For months now, I have been warning that the same congeries of ideological interests that perceived no difficulty with the HHS mandate would potentially derail immigration reform by using it as a vehicle to secure federal recognition of same-sex marriages. Huffington Post finally has caught on and has the story here.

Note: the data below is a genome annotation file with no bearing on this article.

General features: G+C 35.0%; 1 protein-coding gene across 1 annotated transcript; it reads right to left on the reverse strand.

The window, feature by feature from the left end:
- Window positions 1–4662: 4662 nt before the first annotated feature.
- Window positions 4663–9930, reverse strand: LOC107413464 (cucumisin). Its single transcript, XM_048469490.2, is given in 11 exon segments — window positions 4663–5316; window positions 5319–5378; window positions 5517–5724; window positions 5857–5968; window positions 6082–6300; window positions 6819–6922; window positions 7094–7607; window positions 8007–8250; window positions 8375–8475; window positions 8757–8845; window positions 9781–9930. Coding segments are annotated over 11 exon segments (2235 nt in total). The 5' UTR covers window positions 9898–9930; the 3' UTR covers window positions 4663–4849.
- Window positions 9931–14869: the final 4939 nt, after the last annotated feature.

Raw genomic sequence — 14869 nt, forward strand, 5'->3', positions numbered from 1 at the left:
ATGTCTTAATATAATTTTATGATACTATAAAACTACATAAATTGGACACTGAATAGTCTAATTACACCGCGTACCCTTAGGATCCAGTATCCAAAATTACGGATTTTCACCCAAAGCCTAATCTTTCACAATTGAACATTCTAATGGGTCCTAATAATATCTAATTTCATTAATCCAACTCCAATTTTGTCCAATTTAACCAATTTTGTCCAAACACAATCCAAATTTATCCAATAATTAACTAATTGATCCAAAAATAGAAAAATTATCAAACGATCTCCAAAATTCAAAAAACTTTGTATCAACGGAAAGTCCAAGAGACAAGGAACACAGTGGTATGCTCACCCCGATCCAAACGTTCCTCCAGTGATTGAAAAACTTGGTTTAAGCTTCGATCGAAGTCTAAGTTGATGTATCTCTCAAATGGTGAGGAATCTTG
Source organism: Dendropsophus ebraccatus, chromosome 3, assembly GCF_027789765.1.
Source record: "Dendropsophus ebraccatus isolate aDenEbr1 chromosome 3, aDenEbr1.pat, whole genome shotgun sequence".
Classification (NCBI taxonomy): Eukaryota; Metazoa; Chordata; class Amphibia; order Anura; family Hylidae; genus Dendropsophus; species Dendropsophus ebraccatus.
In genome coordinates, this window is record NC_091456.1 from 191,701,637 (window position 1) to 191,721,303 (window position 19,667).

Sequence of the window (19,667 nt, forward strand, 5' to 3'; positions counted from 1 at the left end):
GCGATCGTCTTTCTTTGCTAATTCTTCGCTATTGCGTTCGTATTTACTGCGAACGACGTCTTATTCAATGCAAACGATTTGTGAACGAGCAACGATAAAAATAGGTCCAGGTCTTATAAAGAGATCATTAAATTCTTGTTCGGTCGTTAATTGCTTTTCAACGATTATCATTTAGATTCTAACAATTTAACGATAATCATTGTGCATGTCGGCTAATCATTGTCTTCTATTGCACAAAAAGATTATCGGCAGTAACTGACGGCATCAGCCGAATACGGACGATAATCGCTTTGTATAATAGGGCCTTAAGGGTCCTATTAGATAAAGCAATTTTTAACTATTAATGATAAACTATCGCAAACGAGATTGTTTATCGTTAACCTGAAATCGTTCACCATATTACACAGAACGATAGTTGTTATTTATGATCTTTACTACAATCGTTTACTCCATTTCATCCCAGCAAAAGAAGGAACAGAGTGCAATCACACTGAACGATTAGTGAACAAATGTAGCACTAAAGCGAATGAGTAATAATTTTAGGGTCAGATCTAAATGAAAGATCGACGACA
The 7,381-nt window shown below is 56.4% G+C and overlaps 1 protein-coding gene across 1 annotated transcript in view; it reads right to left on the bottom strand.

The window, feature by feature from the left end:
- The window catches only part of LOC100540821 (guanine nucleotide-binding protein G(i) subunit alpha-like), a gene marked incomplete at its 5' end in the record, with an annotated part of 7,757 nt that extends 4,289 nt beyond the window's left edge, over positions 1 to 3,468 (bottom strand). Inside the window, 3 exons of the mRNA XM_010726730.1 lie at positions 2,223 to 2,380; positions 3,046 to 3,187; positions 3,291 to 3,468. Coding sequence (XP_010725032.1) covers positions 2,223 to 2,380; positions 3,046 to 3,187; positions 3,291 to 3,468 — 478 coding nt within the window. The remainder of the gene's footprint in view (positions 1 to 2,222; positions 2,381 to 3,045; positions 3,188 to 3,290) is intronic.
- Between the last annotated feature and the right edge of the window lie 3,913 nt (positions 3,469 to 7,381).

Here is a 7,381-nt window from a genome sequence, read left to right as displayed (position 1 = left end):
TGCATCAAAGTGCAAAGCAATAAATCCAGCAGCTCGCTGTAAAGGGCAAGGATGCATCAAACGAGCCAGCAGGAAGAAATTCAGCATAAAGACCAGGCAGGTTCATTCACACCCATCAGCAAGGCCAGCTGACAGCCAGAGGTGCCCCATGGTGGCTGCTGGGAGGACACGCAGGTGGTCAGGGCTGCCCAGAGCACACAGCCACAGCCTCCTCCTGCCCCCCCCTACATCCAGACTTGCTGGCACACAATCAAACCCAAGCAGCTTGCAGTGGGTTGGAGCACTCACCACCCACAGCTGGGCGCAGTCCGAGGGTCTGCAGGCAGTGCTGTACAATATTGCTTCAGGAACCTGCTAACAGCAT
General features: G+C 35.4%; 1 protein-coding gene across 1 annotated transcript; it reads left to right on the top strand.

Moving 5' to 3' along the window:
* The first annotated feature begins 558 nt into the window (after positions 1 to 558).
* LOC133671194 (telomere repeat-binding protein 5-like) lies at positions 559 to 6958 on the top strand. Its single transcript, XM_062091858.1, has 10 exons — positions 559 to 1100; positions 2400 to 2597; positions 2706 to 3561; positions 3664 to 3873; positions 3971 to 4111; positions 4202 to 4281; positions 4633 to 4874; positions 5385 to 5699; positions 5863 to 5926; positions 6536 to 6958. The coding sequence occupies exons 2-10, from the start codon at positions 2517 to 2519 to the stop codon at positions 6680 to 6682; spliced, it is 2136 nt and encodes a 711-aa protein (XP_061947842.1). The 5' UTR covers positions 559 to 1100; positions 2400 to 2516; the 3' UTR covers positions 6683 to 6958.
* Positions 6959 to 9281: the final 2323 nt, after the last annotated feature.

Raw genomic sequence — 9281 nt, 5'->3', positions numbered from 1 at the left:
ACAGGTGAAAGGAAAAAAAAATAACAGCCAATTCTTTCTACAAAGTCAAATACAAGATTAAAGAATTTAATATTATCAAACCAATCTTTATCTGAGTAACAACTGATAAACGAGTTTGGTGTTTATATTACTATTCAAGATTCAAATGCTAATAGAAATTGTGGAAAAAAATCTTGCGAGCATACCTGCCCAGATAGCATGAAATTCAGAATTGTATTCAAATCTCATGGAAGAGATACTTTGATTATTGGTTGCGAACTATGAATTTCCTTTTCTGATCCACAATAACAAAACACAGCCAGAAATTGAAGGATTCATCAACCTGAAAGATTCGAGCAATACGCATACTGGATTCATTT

It is my hope that the Congressional Hispanic Caucus, most of whose members support front door recognition of same-sex marriage, will go to the LGBT lobby and explain that they need to back off from any insistence that immigration reform include same-sex couples. First and foremost, the Supreme Court will be weighing in on same-sex marriage by the end of the year and no one knows what they will decide. Obviously, if they uphold the constitutionality of the Defense of Marriage Act, it is difficult to see how same-sex couples could be included in immigration reform. (I should add that I think the Court should strike down DOMA on federalism grounds.) But, more importantly, during the debate on health care reform, the Congressional Hispanic Caucus wanted to include undocumented workers within the bills provisions but, recognizing that such an inclusion would kill the reform effort, they held off, they set aside their particular interest on behalf of the common good. They have unique moral authority, then, to go to the LGBT lobbying groups and say, "We will help you get federal recognition of same-sex marriage, but please do not complicate our efforts to get immigration reform passed." Let's hope they do so.
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